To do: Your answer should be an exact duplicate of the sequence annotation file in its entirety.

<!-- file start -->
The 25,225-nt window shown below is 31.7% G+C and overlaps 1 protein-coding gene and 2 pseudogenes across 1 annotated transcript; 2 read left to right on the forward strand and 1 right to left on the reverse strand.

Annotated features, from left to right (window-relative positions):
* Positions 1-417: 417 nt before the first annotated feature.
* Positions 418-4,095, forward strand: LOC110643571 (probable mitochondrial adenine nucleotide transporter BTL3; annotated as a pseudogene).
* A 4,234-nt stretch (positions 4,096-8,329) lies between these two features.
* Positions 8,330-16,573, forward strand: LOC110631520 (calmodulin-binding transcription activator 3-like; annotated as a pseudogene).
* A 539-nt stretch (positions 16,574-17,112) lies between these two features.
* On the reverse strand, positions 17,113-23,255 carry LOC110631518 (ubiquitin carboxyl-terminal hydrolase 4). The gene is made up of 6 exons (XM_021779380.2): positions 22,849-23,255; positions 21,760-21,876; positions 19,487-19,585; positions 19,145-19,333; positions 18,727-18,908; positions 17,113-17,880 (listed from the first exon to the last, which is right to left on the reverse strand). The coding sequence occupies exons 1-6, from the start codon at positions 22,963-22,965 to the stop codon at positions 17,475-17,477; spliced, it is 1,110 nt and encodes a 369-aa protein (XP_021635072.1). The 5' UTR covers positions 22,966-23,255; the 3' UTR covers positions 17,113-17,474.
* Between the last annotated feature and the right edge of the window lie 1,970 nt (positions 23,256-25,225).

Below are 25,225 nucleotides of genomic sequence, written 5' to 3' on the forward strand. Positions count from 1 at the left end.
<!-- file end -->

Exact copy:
The 25,225-nt window shown below is 31.7% G+C and overlaps 1 protein-coding gene and 2 pseudogenes across 1 annotated transcript; 2 read left to right on the forward strand and 1 right to left on the reverse strand.

Annotated features, from left to right (window-relative positions):
* Positions 1-417: 417 nt before the first annotated feature.
* Positions 418-4,095, forward strand: LOC110643571 (probable mitochondrial adenine nucleotide transporter BTL3; annotated as a pseudogene).
* A 4,234-nt stretch (positions 4,096-8,329) lies between these two features.
* Positions 8,330-16,573, forward strand: LOC110631520 (calmodulin-binding transcription activator 3-like; annotated as a pseudogene).
* A 539-nt stretch (positions 16,574-17,112) lies between these two features.
* On the reverse strand, positions 17,113-23,255 carry LOC110631518 (ubiquitin carboxyl-terminal hydrolase 4). The gene is made up of 6 exons (XM_021779380.2): positions 22,849-23,255; positions 21,760-21,876; positions 19,487-19,585; positions 19,145-19,333; positions 18,727-18,908; positions 17,113-17,880 (listed from the first exon to the last, which is right to left on the reverse strand). The coding sequence occupies exons 1-6, from the start codon at positions 22,963-22,965 to the stop codon at positions 17,475-17,477; spliced, it is 1,110 nt and encodes a 369-aa protein (XP_021635072.1). The 5' UTR covers positions 22,966-23,255; the 3' UTR covers positions 17,113-17,474.
* Between the last annotated feature and the right edge of the window lie 1,970 nt (positions 23,256-25,225).

Below are 25,225 nucleotides of genomic sequence, written 5' to 3' on the forward strand. Positions count from 1 at the left end.